A gender gap that works for women
by Hazel Gavigan

Women experience greater levels of job satisfaction than men. That’s according to new research carried out by the Economic and Social Research Institute (ESRI).

A survey of 48,000 workers across 28 EU countries found differences in job preferences between men and women that were linked to rates of satisfaction.

The study found that men prioritised career progression, pay, benefits, and the reputation of the organisation. But women placed more importance on being interested in the work, work-life balance, skills match, gaining experience, job security and proximity to home.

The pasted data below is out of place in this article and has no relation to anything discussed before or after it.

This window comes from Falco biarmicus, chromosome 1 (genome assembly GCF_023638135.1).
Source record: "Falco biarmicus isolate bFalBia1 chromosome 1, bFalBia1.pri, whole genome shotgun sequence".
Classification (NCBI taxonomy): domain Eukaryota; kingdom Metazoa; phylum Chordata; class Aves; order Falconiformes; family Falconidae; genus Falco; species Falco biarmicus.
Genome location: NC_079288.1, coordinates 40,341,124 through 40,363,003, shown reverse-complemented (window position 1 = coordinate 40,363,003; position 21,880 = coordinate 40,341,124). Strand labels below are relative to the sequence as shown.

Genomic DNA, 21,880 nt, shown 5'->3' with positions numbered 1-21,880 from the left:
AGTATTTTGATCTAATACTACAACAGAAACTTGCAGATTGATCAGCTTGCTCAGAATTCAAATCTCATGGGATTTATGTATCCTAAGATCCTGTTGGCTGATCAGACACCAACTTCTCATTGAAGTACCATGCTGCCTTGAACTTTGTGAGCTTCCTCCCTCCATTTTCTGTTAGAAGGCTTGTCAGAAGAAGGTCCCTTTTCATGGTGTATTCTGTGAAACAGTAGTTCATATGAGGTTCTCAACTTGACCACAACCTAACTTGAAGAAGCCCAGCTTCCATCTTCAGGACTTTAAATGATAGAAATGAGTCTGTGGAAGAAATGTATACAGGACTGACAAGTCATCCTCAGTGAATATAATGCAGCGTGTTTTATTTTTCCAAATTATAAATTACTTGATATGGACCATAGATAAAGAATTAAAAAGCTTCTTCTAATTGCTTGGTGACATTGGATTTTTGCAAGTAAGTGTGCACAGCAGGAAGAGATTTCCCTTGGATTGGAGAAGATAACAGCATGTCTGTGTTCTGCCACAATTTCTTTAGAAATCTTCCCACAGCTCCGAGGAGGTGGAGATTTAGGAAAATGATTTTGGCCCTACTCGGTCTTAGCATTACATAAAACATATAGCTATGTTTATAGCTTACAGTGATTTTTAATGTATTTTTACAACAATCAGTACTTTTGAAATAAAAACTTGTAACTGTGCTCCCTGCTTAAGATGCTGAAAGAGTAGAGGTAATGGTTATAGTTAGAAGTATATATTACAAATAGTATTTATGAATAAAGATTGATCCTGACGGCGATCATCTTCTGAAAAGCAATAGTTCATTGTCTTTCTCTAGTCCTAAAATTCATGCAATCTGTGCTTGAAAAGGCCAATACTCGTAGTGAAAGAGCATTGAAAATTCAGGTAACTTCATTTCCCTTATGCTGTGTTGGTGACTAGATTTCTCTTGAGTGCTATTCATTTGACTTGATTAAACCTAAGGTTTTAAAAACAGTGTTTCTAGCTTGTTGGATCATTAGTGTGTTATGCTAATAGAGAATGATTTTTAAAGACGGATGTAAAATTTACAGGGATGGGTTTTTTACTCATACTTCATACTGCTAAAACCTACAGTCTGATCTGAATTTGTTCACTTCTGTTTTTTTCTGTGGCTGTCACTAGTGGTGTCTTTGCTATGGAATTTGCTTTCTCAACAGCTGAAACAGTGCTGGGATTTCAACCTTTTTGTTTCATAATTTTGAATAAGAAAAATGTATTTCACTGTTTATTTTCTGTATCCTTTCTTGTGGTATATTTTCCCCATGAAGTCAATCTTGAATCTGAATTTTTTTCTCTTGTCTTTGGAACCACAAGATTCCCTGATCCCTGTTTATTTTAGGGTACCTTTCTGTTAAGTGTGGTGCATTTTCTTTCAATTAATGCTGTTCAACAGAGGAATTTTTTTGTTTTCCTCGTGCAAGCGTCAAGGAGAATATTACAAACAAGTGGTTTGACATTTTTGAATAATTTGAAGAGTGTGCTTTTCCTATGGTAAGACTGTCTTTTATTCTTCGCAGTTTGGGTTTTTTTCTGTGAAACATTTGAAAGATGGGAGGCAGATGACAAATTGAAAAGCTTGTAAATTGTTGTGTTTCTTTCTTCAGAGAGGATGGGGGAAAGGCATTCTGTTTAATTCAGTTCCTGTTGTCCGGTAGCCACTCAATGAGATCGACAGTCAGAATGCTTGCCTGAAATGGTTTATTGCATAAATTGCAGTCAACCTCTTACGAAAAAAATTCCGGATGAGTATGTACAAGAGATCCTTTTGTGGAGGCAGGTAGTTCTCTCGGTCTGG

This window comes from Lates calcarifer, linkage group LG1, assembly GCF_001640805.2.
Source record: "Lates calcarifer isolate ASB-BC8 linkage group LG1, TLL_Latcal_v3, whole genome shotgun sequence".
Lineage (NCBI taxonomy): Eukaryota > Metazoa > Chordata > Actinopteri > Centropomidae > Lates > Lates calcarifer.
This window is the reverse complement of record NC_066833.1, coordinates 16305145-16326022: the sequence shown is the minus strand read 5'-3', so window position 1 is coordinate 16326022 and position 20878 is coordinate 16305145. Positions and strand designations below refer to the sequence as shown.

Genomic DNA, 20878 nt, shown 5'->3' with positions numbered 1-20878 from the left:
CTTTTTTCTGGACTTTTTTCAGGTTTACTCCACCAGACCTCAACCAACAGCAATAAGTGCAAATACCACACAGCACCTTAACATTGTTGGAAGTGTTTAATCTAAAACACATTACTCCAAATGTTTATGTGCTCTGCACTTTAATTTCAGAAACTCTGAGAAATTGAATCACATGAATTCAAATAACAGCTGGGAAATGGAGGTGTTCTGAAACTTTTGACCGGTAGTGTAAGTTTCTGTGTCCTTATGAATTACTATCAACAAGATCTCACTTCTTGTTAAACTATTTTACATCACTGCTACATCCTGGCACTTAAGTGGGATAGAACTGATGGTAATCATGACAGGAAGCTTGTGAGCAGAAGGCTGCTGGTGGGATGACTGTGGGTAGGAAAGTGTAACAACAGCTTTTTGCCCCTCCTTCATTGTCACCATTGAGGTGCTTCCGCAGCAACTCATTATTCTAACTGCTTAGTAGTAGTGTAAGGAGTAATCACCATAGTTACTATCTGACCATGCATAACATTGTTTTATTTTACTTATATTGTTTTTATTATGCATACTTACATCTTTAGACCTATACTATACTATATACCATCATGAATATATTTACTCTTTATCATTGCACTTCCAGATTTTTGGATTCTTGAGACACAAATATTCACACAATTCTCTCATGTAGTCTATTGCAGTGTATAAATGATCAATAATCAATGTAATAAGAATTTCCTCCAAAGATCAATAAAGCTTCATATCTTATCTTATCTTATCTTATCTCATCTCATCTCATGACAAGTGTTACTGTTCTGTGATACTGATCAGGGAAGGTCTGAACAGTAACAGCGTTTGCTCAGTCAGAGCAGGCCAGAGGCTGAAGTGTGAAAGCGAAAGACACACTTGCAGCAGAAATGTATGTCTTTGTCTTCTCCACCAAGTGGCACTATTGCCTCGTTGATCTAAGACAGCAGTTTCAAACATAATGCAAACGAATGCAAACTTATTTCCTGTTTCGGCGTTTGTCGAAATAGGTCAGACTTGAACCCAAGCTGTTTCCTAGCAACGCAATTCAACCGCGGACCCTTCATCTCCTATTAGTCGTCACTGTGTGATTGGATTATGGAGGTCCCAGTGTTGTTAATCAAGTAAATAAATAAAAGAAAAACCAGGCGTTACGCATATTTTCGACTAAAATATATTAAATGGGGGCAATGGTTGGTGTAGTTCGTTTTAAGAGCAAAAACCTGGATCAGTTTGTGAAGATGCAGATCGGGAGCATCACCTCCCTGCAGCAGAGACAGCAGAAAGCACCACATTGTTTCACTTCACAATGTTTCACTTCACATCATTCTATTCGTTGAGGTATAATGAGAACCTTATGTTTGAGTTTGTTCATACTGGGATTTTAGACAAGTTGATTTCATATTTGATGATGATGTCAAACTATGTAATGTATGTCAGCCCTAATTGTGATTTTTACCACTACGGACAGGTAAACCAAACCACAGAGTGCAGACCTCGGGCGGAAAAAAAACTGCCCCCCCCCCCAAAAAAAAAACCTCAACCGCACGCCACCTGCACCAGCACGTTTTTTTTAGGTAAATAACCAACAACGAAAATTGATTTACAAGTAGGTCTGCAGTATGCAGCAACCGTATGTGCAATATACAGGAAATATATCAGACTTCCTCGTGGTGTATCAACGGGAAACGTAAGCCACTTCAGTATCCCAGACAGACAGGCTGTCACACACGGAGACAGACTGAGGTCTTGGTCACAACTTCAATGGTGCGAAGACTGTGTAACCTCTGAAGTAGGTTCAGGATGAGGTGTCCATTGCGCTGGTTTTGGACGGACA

Previous research has indicated that the gender satisfaction gap is down to women’s lower career expectations. However, these new findings prove it’s actually the difference in initial priorities that creates the divide.

Liking the work and having a good work-life balance are the two preferences most strongly associated with job satisfaction. Because women prioritise these factors when choosing a position, the gender divide is then created.

Therefore, the campaign for a four-day week could actually improve job satisfaction for everyone by creating a greater work-life balance through the reduction of working time.

Read more about that HERE.

Read more about the ESRI research HERE.

LikeLike (0) | Facebook Twitter